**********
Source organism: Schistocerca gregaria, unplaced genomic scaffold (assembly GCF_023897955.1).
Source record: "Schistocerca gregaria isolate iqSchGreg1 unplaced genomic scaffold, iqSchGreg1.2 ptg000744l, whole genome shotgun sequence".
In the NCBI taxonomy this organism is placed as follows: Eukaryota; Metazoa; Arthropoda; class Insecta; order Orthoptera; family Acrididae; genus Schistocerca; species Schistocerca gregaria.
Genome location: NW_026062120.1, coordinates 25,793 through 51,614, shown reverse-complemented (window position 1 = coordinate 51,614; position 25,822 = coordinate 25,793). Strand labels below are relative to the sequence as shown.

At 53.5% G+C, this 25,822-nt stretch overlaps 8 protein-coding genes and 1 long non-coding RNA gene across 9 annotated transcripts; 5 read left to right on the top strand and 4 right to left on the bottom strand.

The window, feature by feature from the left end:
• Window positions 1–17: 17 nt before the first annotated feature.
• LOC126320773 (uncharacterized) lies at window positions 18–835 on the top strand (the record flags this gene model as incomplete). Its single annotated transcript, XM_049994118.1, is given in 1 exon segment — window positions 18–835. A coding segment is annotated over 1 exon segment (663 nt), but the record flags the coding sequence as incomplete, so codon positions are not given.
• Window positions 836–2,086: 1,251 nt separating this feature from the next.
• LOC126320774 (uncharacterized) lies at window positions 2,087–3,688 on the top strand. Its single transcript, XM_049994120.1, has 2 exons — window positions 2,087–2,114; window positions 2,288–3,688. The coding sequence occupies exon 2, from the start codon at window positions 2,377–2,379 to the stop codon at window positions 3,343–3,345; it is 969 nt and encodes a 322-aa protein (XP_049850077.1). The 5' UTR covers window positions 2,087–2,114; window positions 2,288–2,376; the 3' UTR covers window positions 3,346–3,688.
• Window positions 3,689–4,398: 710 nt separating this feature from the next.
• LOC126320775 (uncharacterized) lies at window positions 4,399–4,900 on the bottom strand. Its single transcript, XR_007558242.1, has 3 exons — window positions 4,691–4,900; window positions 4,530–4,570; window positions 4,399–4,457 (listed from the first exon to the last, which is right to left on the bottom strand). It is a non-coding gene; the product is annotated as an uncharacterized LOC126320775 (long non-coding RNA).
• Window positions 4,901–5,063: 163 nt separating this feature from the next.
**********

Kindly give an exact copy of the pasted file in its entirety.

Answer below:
Source organism: Schistocerca gregaria, unplaced genomic scaffold (assembly GCF_023897955.1).
Source record: "Schistocerca gregaria isolate iqSchGreg1 unplaced genomic scaffold, iqSchGreg1.2 ptg000744l, whole genome shotgun sequence".
In the NCBI taxonomy this organism is placed as follows: Eukaryota; Metazoa; Arthropoda; class Insecta; order Orthoptera; family Acrididae; genus Schistocerca; species Schistocerca gregaria.
Genome location: NW_026062120.1, coordinates 25,793 through 51,614, shown reverse-complemented (window position 1 = coordinate 51,614; position 25,822 = coordinate 25,793). Strand labels below are relative to the sequence as shown.

At 53.5% G+C, this 25,822-nt stretch overlaps 8 protein-coding genes and 1 long non-coding RNA gene across 9 annotated transcripts; 5 read left to right on the top strand and 4 right to left on the bottom strand.

The window, feature by feature from the left end:
• Window positions 1–17: 17 nt before the first annotated feature.
• LOC126320773 (uncharacterized) lies at window positions 18–835 on the top strand (the record flags this gene model as incomplete). Its single annotated transcript, XM_049994118.1, is given in 1 exon segment — window positions 18–835. A coding segment is annotated over 1 exon segment (663 nt), but the record flags the coding sequence as incomplete, so codon positions are not given.
• Window positions 836–2,086: 1,251 nt separating this feature from the next.
• LOC126320774 (uncharacterized) lies at window positions 2,087–3,688 on the top strand. Its single transcript, XM_049994120.1, has 2 exons — window positions 2,087–2,114; window positions 2,288–3,688. The coding sequence occupies exon 2, from the start codon at window positions 2,377–2,379 to the stop codon at window positions 3,343–3,345; it is 969 nt and encodes a 322-aa protein (XP_049850077.1). The 5' UTR covers window positions 2,087–2,114; window positions 2,288–2,376; the 3' UTR covers window positions 3,346–3,688.
• Window positions 3,689–4,398: 710 nt separating this feature from the next.
• LOC126320775 (uncharacterized) lies at window positions 4,399–4,900 on the bottom strand. Its single transcript, XR_007558242.1, has 3 exons — window positions 4,691–4,900; window positions 4,530–4,570; window positions 4,399–4,457 (listed from the first exon to the last, which is right to left on the bottom strand). It is a non-coding gene; the product is annotated as an uncharacterized LOC126320775 (long non-coding RNA).
• Window positions 4,901–5,063: 163 nt separating this feature from the next.